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1 - The Politics of Islamic Discourse in Malaysia

Published online by Cambridge University Press:  02 April 2020

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Summary

In 1987, academic and political observer Chandra Muzaffar published a seminal work, Islamic Resurgence in Malaysia, analysing the rise of religiosity in Malaysian society and its impact on Malaysian social, economic and political life. The community's outlook was undergoing change: more urban dwellers wanted to be in touch with religious values, and this meant embracing conservative teachings. Chandra defined Islamic resurgence to mean “the endeavour to establish Islamic values, Islamic practices, Islamic institutions, Islamic laws, indeed Islam in its entirety, in the lives of Muslims everywhere. It is an attempt to re-create an Islamic ethos, an Islamic social order, at the vortex of which is the Islamic human being, guided by the Quran and Sunnah.” The causes were multifold. Malaysia was undergoing political and economic changes with Mahathir Mohamad taking over as the country's prime minister in 1981. The country was also undergoing rapid urbanization and industrialization, and those from the working class sought to strengthen their religious values so that they could have some form of spirituality to fall back on. Second, international events that seemingly oppressed the Islamic world—such as Arab wars, the Palestinian issue and the Soviet invasion of Afghanistan in 1979—led to Malaysian Muslims wanting to be part of the global ummah and to stand up against imperialists. Islamist literature is used to strengthen anti-colonial sentiments. The Iranian revolution of 1979 was also significant because it inspired many Muslims to believe the leadership of the ulama (Islamic religious elites) could generate social change. The Iranian revolution sparked interest in many Islamic societies, including Malaysia, because they saw Islam as a force to unite fragmented societies against the West and oppression. This also meant the ulama could lead a revolution and provide the necessary leadership to mitigate their hardships.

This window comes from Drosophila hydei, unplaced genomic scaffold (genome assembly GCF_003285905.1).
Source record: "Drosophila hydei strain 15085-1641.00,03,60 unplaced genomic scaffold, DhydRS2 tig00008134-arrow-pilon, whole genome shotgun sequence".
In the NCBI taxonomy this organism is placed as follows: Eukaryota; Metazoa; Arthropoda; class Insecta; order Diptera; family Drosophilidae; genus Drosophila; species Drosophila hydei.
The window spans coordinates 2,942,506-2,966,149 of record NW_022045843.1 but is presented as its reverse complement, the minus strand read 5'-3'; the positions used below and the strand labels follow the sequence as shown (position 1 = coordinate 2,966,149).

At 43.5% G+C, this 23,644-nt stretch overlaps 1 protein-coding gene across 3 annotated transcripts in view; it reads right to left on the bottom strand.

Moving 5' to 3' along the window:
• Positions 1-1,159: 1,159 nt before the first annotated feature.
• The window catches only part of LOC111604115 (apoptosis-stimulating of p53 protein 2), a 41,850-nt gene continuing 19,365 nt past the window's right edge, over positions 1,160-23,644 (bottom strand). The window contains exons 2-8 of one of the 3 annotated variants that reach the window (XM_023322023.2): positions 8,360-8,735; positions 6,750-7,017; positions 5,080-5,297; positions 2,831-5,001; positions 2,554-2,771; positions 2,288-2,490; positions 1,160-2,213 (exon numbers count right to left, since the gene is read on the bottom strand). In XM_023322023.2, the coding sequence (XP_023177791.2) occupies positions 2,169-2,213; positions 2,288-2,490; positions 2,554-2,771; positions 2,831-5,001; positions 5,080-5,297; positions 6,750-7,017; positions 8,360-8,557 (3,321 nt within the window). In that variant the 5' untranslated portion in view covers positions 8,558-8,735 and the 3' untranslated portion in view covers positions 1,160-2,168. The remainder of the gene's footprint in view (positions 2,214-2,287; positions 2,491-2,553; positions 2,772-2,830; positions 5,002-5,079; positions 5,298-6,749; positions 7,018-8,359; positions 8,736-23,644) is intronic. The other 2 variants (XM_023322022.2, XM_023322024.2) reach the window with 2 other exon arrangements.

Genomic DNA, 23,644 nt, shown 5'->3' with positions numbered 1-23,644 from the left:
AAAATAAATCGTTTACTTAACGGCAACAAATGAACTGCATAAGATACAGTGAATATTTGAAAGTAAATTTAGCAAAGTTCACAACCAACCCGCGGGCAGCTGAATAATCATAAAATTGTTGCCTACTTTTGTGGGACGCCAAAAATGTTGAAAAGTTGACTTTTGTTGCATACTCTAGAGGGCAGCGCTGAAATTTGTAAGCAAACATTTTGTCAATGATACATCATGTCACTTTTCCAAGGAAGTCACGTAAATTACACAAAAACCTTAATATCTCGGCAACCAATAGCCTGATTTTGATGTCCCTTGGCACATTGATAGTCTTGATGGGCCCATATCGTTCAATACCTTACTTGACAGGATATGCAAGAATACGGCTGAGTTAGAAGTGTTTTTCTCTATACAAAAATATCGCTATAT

In the 1980s and 1990s, Islamic institutions were built and expanded. While the Malaysian government intended to out-Islamize PAS (Islamic Party of Malaysia)—which was also undergoing reforms after infighting in the 1970s—some of these institutions supported Mahathir's procapitalistic, industrialization and development models. It was during this period that the state began to support Islamic finance, banking and the halal economy.

The discourse promoted by the Muslim resurgence glosses over past cleavages between the traditionalists and modernists. For centuries the two camps have not been able to settle differences over rituals.

Type
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Information
Alternative Voices in Muslim Southeast Asia
Discourse and Struggles
, pp. 3 - 8
Publisher: ISEAS–Yusof Ishak Institute
Print publication year: 2019

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